“The arc of the moral universe is long, but it bends towards justice.”
I believe wholeheartedly in this quote from Martin Luther King Jr., and it guides me in my day-to-day work as the executive director of Animal Place in Grass Valley.
Zelda, a piglet, is responsible for motivating me to start Animal Place sanctuary. At the time, I served as executive director of a Bay Area humane society. Zelda arrived as a stray, and the staff worked to find a home where she would not end up as bacon. I observed Zelda receive wonderful care at the same time that caregivers indulged in ham sandwiches. The powerful connection we have with some animals contrasted starkly to the disconnect we have with other animals.
More than two decades ago, I co-founded Animal Place, a nonprofit sanctuary home to farmed animals rescued from animal agriculture. What started as a small, two-person labor of love is three shelters strong with a dedicated staff of 12. Recently, we rescued 3,000 hens from a traditional California egg farm where hens live in metal cages with no room to spread their wings.
Animal Place promotes compassion toward other animals. We embrace the philosophy that it is unjust to inflict unnecessary suffering on animals for food (meat, dairy, eggs, etc.), clothes (leather, fur), entertainment (elephants at fairs) or vivisection (research). To end the life of an animal for a fleeting taste is, in our view, an unnecessary act. Sadly, there remains a negative connotation regarding what it means to believe in the rights of animals to be treated with respect and dignity.
Why do we believe in the animal rights philosophy? Why do we care as much about dogs as we do about pigs?
The ability to suffer pain or experience joy is not related to the size of a creature. When a cow solves a maze for a food reward and leaps excitedly, her brain waves are the same as a human who has a “eureka” or “a-ha” moment. When a rat steps on an electrically charged lever and is shocked, the same pain receptors that tell us to stop touching a hot stove tell him to move away. Regardless of whether an animal has skin, hair, fur or feathers, each can feel fear and joy.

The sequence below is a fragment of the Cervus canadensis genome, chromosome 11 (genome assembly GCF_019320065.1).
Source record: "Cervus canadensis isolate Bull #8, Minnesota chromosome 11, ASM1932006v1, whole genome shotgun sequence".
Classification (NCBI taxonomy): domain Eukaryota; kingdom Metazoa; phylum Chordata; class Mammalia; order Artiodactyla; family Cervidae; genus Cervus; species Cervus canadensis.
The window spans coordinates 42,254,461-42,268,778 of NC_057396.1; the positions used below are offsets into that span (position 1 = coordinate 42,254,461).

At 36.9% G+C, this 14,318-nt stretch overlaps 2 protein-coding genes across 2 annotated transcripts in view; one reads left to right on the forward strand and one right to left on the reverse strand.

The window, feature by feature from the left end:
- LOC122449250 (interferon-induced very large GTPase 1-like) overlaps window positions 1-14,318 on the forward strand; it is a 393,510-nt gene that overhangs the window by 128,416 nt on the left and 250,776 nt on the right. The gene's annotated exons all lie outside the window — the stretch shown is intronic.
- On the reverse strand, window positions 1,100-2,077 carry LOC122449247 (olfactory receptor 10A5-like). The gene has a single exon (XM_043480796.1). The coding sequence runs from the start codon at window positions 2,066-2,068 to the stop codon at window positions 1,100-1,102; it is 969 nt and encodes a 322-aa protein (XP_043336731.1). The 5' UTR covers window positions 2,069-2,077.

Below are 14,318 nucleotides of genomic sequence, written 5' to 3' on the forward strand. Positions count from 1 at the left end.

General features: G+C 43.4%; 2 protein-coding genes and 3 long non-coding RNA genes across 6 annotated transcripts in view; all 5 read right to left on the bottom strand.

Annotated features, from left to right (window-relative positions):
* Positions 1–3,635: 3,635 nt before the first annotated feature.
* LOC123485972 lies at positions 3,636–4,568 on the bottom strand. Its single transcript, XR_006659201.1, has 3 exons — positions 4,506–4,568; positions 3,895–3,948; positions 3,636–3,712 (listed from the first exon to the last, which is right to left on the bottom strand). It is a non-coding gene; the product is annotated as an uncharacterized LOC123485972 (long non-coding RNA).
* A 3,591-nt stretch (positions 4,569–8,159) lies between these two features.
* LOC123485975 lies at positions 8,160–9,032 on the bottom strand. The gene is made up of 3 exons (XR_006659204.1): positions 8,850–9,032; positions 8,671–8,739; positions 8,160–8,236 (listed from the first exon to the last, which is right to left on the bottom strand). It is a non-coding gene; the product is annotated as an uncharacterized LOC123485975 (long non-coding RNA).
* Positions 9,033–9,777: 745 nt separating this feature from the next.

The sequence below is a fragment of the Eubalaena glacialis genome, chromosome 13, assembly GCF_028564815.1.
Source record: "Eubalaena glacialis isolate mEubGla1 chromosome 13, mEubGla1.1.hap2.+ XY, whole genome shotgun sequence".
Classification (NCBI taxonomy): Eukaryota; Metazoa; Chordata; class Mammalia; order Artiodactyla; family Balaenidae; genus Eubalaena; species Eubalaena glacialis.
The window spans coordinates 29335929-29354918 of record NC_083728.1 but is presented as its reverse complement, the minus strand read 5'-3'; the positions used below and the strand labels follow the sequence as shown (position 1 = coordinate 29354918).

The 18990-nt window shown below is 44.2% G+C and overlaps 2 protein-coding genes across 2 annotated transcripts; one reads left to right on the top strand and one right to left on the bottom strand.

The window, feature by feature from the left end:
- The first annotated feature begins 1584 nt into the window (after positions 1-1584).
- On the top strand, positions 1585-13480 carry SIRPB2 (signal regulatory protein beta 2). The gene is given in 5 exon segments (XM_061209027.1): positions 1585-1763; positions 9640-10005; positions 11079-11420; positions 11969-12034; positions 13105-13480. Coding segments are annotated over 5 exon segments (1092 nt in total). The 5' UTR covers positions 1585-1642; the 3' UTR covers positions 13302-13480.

Last month, many individuals in our area came together in opposition to the Nevada County Fair board approving the use of wild elephants at our local fair. The outpouring of opposition was testimony to the growing support the animal protection movement has. Yet what struck me was the tone used by some who argued that it was unjust to inflict unnecessary suffering on elephants but that the same treatment inflicted on farmed animals was necessary and acceptable (e.g., one person argued that he hated elephant rides but supported the rodeo).
Why? Why is it unacceptable to chain an elephant or a dog but acceptable to chain a male dairy calf in a crate so small he cannot turn around? Why is it unacceptable to consume the flesh of your companion dog but acceptable to roast the flesh of a pig who is equally social and equally able to experience pain and suffering?
For me, cruelty is cruelty. It’s important to name it and to work to redress cruel behaviors. It is unquestionable that the fair board made the wrong decision in allowing the elephant rides after learning of the cruel treatment that the elephants to be displayed at the fair have already received. The board not only failed to call out Have Trunk Will Travel for its treatment of these elephants, but it actually gave cover to it. In so doing, the board lost an opportunity to connect more deeply with the very community that it serves and instead introduced a divisive concern that has rankled many locals, including me and my colleagues.
The lesson to be learned is that we have made progress during the last 30 years in closing the loop on the circle of compassion, but there is more work to be done.
Kim Sturla is the executive director of Animal Place in Grass Valley and co-founded the sanctuary in 1989. For information, visit http://animalplace.org.